A Deep Dive into how Curve’s $70 million reentrancy exploit was possible

The recent Curve Pool Exploit is different from the majority of cryptocurrency hacks that we’ve seen happen in the last few years because unlike many of the previous exploits, this one is not directly related to a vulnerability of the smart contract itself, but rather, the underlying compiler of the language that it was written in.

In this case, we’re talking about Vyper: a smart contract-oriented Pythonic programming language designed to interact with the Ethereum Virtual Machine (EVM). The circumstances surrounding this exploit are really fascinating once you understand where in the Vyper language this vulnerability exists. As the exploit unfolded, headlines kept reporting new numbers every day. It seems that the situation has finally been contained, but not before over $70 million U.S. Dollars were stolen.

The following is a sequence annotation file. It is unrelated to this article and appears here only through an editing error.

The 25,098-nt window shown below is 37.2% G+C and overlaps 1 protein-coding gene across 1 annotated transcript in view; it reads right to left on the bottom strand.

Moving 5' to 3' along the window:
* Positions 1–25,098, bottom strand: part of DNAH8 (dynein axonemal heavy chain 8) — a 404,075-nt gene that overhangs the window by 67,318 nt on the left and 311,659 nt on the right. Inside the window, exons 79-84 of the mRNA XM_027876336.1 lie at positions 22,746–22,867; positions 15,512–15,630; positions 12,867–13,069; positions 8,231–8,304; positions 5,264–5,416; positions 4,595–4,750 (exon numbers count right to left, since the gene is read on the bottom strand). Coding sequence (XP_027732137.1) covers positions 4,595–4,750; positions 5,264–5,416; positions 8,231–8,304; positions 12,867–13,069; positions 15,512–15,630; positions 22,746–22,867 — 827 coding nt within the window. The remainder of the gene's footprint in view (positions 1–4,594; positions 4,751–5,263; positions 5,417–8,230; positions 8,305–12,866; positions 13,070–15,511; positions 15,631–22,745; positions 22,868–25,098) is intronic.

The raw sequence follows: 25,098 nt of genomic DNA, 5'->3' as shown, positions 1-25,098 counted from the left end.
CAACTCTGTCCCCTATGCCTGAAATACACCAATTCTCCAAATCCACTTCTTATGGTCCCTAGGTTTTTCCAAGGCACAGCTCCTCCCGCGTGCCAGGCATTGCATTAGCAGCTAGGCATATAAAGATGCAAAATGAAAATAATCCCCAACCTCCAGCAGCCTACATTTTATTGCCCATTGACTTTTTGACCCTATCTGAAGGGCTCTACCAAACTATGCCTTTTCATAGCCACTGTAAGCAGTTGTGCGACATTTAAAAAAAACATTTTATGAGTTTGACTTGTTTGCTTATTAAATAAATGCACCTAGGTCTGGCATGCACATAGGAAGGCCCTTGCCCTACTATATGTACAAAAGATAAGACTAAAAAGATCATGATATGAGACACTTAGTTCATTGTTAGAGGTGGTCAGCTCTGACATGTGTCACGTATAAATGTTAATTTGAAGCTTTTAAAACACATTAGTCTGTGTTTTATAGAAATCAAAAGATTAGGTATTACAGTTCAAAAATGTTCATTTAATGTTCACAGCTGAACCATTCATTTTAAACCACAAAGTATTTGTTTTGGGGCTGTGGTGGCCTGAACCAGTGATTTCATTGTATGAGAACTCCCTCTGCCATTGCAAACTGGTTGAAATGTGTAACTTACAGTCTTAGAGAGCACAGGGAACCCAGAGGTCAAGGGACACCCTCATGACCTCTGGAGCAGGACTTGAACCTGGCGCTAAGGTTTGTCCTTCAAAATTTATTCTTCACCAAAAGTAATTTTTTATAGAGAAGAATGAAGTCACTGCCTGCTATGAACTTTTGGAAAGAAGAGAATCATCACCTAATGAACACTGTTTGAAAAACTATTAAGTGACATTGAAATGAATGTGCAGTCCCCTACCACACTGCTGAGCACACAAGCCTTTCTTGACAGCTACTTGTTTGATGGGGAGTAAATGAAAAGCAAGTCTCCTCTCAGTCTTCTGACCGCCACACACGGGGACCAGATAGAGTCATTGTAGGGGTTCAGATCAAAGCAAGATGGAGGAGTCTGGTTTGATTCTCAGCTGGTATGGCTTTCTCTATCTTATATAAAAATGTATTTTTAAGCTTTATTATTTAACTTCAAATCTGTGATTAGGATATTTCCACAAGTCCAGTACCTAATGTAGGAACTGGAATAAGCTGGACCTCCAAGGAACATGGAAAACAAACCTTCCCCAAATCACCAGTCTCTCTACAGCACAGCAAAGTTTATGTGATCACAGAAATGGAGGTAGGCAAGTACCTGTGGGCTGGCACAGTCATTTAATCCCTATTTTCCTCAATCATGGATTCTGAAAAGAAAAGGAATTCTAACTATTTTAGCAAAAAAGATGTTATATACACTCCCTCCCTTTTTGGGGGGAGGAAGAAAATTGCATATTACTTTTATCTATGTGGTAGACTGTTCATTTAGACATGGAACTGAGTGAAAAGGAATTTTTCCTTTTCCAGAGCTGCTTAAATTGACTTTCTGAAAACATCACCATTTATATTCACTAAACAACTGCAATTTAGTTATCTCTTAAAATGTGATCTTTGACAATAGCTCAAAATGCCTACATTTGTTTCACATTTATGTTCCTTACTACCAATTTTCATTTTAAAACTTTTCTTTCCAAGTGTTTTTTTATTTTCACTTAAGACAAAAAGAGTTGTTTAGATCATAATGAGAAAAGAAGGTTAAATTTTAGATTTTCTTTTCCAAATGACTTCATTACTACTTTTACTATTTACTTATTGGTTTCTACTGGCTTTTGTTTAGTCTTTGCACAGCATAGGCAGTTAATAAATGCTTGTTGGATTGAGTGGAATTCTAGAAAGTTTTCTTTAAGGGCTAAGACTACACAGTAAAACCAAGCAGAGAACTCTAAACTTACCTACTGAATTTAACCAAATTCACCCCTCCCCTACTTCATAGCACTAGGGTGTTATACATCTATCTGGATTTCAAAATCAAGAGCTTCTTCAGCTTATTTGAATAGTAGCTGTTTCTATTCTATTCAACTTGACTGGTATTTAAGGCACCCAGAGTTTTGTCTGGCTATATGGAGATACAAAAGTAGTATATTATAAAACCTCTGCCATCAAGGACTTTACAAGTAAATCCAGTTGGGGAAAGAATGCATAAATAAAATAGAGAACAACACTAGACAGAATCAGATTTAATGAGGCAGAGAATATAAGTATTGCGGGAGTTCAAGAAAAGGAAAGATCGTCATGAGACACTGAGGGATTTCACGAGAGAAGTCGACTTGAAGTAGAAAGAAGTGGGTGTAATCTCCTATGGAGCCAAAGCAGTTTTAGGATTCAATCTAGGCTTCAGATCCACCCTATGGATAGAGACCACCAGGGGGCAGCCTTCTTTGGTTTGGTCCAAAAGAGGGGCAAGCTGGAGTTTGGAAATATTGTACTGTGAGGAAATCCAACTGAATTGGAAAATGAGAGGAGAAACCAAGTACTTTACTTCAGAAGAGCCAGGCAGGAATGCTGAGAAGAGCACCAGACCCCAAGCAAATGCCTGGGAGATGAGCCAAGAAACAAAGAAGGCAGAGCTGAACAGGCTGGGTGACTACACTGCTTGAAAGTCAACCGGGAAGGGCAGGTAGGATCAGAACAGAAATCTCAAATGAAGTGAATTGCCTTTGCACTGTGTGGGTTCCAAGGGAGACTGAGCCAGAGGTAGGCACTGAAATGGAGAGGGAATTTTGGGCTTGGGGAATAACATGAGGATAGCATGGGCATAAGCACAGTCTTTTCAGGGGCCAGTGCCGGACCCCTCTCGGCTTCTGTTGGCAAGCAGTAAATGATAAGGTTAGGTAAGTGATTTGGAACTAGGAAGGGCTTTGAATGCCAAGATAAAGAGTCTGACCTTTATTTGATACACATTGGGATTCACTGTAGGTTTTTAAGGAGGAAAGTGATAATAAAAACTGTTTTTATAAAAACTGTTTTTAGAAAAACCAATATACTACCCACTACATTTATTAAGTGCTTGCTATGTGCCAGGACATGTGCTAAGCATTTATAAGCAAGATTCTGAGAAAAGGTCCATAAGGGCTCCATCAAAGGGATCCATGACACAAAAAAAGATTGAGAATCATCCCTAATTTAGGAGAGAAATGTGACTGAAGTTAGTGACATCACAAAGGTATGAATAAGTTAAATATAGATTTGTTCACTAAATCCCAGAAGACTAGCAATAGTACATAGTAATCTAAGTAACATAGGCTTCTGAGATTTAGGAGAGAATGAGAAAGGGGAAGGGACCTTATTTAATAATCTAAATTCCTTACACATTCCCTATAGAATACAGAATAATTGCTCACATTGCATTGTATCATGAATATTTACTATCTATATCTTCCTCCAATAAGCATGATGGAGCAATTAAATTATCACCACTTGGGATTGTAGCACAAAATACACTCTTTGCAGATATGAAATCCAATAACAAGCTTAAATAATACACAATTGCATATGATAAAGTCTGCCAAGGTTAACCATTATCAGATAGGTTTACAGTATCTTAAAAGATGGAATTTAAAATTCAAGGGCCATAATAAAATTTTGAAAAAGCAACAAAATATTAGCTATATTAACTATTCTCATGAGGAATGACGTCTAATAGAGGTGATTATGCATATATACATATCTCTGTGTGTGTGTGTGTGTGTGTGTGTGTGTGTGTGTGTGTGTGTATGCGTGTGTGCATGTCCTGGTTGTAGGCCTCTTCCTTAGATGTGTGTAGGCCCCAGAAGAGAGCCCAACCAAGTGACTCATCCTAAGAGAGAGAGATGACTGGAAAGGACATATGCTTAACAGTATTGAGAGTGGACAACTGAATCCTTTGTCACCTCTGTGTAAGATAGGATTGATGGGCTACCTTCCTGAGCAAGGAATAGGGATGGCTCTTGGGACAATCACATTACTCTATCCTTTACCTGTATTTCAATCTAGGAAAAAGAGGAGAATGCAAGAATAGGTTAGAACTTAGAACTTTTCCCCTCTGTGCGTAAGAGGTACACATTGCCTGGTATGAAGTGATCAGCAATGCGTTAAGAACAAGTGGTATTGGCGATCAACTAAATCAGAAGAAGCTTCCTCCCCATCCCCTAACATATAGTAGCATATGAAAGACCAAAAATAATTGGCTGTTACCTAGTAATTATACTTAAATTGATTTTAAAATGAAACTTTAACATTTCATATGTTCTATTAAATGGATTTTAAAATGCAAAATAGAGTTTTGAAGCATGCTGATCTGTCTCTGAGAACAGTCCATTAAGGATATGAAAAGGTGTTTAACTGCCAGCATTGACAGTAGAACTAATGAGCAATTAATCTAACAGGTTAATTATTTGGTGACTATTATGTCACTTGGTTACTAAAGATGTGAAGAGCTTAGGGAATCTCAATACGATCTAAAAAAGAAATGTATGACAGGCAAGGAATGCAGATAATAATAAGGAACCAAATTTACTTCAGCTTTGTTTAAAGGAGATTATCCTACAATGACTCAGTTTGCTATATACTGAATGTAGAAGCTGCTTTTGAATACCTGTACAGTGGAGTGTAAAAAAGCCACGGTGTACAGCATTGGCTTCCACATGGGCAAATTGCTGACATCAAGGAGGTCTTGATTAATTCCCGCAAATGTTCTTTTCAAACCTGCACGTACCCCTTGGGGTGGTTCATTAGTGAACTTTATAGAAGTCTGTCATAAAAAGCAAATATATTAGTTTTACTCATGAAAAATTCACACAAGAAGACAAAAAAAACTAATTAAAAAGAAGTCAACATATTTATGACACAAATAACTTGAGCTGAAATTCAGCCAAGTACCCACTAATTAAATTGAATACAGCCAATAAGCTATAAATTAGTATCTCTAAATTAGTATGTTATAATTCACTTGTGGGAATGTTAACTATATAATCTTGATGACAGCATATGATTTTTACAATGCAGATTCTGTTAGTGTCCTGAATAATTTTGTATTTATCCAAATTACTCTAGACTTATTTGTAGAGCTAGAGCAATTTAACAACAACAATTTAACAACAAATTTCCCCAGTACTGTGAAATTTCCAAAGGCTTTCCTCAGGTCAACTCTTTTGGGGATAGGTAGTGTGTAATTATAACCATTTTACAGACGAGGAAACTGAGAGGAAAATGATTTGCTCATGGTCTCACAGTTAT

As of today, several DeFi projects’ pools were also hacked, including PEGD’s pETH/ETH: $11 million; Metronome’s msETH/ETH: $3.4 million; Alchemix’s alETH/ETH: $22.6 million; and Curve DAO: around $24.7 million, according to LlamaRisk’s post-exploit assessment.

The exploit is known as a reentrancy malfunction, that was made possible on certain versions of the Vyper programming language, specifically v0.2.15, v0.2.16 and v0.3.0. Therefore all projects using these specific Vyper versions are a vector for attack.

What is reentrancy?

In order to understand how this exploit was possible in the first place, we need to first need to understand what reentrancy is and how it works. A function is called reentrant if it can be interrupted in the middle of its execution and then safely called again (“re-entered”) before its previous invocations complete execution. Reentrant functions are used in applications like hardware interrupt handling, recursion, etc.

In order for a function to be reentrant, it needs to satisfy the following conditions:

  1. It may not use global and static data. This is just a convention, there are no hard restrictions in place, but a function using global data can lose information if interrupted and re-started.